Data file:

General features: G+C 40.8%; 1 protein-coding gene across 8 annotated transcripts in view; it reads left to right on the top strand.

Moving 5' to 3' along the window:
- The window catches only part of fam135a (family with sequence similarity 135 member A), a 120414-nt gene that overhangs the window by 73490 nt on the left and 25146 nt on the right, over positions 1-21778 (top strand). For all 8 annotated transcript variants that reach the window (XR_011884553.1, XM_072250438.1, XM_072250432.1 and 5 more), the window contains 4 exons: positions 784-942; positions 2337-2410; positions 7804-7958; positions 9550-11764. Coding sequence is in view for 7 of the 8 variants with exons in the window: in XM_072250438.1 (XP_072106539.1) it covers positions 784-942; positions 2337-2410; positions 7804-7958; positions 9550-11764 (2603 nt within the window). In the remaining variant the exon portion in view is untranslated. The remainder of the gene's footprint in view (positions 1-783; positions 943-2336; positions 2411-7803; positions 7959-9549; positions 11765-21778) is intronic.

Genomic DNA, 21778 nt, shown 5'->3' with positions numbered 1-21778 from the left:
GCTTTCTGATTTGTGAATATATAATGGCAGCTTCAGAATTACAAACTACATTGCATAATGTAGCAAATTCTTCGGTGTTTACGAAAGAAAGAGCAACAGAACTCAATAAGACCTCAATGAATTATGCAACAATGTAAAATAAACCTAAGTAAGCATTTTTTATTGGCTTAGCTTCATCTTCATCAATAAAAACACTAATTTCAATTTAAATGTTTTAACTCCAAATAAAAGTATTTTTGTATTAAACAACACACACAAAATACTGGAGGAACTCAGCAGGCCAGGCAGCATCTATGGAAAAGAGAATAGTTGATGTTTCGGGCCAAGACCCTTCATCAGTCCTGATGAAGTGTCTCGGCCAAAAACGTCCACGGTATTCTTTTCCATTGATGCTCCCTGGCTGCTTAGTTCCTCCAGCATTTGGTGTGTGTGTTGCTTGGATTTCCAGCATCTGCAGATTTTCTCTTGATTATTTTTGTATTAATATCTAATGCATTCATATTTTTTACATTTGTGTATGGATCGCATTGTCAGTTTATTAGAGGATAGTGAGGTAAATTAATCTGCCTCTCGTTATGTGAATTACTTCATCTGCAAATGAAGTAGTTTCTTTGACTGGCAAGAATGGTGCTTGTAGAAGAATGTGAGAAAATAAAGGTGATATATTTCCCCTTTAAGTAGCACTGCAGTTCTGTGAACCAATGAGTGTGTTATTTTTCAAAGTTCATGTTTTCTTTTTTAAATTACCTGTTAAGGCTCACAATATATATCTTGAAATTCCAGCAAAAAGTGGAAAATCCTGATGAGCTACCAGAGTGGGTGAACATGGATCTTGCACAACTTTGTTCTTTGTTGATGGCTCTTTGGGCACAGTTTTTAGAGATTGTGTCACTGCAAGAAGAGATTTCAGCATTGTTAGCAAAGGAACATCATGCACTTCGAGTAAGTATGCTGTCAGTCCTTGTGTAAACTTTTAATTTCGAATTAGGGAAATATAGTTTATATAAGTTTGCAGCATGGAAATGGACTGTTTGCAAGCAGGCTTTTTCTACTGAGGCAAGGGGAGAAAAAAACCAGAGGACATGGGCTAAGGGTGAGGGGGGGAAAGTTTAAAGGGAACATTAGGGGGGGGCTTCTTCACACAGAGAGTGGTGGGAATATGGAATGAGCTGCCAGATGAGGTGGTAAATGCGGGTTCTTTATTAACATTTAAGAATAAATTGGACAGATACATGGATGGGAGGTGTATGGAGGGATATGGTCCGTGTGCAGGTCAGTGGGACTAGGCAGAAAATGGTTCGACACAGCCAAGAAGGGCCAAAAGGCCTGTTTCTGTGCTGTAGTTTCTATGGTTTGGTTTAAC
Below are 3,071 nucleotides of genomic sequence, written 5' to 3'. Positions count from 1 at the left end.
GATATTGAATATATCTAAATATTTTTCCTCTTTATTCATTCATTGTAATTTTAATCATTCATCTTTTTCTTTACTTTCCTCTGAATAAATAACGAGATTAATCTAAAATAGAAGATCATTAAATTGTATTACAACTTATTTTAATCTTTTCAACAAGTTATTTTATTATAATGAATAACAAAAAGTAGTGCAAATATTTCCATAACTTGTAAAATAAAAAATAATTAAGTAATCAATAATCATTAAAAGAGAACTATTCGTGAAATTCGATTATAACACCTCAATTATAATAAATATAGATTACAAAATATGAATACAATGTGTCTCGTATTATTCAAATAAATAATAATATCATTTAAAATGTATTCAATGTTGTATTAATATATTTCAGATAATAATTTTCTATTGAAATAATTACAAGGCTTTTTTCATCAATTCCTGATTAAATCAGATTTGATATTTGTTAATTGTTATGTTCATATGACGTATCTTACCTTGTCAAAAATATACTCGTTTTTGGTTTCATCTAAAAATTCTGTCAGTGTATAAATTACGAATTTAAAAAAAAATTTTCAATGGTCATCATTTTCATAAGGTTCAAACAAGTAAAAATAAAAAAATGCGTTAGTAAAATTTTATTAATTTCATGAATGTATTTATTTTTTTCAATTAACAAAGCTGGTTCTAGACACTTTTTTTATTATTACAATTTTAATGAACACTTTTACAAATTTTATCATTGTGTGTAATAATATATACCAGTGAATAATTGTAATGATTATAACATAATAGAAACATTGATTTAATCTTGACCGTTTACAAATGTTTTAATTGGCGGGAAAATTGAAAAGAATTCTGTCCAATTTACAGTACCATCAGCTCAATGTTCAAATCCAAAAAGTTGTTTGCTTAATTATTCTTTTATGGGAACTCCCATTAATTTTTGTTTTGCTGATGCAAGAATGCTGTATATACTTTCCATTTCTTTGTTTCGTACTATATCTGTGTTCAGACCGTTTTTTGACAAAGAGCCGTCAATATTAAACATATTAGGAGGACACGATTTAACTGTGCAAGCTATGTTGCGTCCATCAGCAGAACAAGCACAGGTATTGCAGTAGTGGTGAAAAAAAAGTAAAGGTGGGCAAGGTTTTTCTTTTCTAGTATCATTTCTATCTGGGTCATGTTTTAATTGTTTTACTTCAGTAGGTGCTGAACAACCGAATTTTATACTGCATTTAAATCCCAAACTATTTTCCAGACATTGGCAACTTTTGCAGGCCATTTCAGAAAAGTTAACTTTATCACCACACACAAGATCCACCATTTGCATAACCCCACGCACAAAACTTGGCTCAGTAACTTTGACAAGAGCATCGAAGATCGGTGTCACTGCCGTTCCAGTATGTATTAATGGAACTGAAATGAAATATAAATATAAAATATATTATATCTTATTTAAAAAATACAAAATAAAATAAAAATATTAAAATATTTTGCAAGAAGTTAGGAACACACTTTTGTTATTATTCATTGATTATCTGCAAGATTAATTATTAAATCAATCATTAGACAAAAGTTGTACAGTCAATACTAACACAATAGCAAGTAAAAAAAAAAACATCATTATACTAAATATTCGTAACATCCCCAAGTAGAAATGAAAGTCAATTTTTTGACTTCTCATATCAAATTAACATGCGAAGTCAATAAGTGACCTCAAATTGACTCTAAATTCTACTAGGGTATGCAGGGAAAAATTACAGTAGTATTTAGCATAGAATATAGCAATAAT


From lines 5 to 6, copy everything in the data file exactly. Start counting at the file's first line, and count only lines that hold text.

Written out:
GCTTTCTGATTTGTGAATATATAATGGCAGCTTCAGAATTACAAACTACATTGCATAATGTAGCAAATTCTTCGGTGTTTACGAAAGAAAGAGCAACAGAACTCAATAAGACCTCAATGAATTATGCAACAATGTAAAATAAACCTAAGTAAGCATTTTTTATTGGCTTAGCTTCATCTTCATCAATAAAAACACTAATTTCAATTTAAATGTTTTAACTCCAAATAAAAGTATTTTTGTATTAAACAACACACACAAAATACTGGAGGAACTCAGCAGGCCAGGCAGCATCTATGGAAAAGAGAATAGTTGATGTTTCGGGCCAAGACCCTTCATCAGTCCTGATGAAGTGTCTCGGCCAAAAACGTCCACGGTATTCTTTTCCATTGATGCTCCCTGGCTGCTTAGTTCCTCCAGCATTTGGTGTGTGTGTTGCTTGGATTTCCAGCATCTGCAGATTTTCTCTTGATTATTTTTGTATTAATATCTAATGCATTCATATTTTTTACATTTGTGTATGGATCGCATTGTCAGTTTATTAGAGGATAGTGAGGTAAATTAATCTGCCTCTCGTTATGTGAATTACTTCATCTGCAAATGAAGTAGTTTCTTTGACTGGCAAGAATGGTGCTTGTAGAAGAATGTGAGAAAATAAAGGTGATATATTTCCCCTTTAAGTAGCACTGCAGTTCTGTGAACCAATGAGTGTGTTATTTTTCAAAGTTCATGTTTTCTTTTTTAAATTACCTGTTAAGGCTCACAATATATATCTTGAAATTCCAGCAAAAAGTGGAAAATCCTGATGAGCTACCAGAGTGGGTGAACATGGATCTTGCACAACTTTGTTCTTTGTTGATGGCTCTTTGGGCACAGTTTTTAGAGATTGTGTCACTGCAAGAAGAGATTTCAGCATTGTTAGCAAAGGAACATCATGCACTTCGAGTAAGTATGCTGTCAGTCCTTGTGTAAACTTTTAATTTCGAATTAGGGAAATATAGTTTATATAAGTTTGCAGCATGGAAATGGACTGTTTGCAAGCAGGCTTTTTCTACTGAGGCAAGGGGAGAAAAAAACCAGAGGACATGGGCTAAGGGTGAGGGGGGGAAAGTTTAAAGGGAACATTAGGGGGGGGCTTCTTCACACAGAGAGTGGTGGGAATATGGAATGAGCTGCCAGATGAGGTGGTAAATGCGGGTTCTTTATTAACATTTAAGAATAAATTGGACAGATACATGGATGGGAGGTGTATGGAGGGATATGGTCCGTGTGCAGGTCAGTGGGACTAGGCAGAAAATGGTTCGACACAGCCAAGAAGGGCCAAAAGGCCTGTTTCTGTGCTGTAGTTTCTATGGTTTGGTTTAAC
Below are 3,071 nucleotides of genomic sequence, written 5' to 3'. Positions count from 1 at the left end.